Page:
A Patient with Pancytopenia

Peter W. Marks, MD

Yale University School of Medicine, New Haven, CT

Copyright of the American Society of Hematology, 2012. ISSN: 1931-6860.


  1. The differential diagnosis for pancytopenia includes a wide variety of conditions, including aplastic anemia, paroxysmal nocturnal hemoglobinuria, folate and vitamin B12 deficiency, myelophthisis (replacement of the marrow by fibrous tissue or by tumor cells), and acute leukemia.

  2. Acute myeloid leukemia may be associated with disseminated intravascular coagulation (DIC, consumptive coagulopathy). Acute promyelocytic leukemia is the type of leukemia most commonly associated with this, but DIC may occur in any subtype of acute myeloid leukemia.

  3. Acute myeloid leukemia is classified according to morphologic, histochemical, flow cytometric, cytogenetic, and molecular diagnostic features. Today, cytogenetic and molecular prognostic factors are crucial to categorizing patients into favorable, unfavorable, and intermediate risk groups.

  4. The categorization of acute myeloid leukemia is important because it facilitates appropriate further management. Patients with favorable risk disease can be treated with standard chemotherapy and avoid treatments that would not significantly improve their overall survival, whereas patients with unfavorable risk disease can consider therapeutic options such as hematopoietic stem cell transplant or clinical trials.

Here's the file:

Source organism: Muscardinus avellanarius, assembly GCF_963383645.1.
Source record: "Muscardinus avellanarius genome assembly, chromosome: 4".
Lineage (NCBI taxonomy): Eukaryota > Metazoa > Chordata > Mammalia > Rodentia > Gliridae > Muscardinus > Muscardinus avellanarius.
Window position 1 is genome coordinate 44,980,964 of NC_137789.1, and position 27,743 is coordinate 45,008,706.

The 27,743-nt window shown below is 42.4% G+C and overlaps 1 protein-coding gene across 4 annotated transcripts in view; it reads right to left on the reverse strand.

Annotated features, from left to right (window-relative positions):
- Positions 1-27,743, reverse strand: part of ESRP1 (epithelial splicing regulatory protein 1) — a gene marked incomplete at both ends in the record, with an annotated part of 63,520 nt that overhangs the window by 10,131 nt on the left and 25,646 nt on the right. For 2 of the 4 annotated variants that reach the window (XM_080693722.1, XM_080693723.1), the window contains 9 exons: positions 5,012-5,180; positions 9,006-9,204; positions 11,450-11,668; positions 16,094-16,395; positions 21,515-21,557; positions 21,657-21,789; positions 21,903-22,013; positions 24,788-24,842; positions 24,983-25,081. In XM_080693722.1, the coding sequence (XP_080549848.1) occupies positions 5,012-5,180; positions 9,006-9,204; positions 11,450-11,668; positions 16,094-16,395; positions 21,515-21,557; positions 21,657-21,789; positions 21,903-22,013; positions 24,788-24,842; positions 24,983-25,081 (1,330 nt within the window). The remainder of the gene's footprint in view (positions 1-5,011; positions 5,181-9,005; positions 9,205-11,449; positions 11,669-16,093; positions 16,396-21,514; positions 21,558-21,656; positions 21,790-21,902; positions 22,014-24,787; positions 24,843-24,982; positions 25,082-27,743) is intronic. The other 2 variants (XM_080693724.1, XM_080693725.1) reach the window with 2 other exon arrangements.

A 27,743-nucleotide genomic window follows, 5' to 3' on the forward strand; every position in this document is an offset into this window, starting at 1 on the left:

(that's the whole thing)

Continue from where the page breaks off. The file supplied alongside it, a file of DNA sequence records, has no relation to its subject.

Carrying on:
5. Acute promyelocytic leukemia, one of the favorable risk leukemias, is most commonly associated with a t(15;17) translocation. This places the promyelocytic leukemia gene (PML) in juxtaposition with the retinoic acid receptor alpha gene (RARA) creating the PML-RARA fusion that impedes normal myeloid differentiation. Treatment of patients with all trans retinoic acid (ATRA) overcomes this block to differentiation and is associated with improvement in DIC and overall outcome when combined with conventional chemotherapy.

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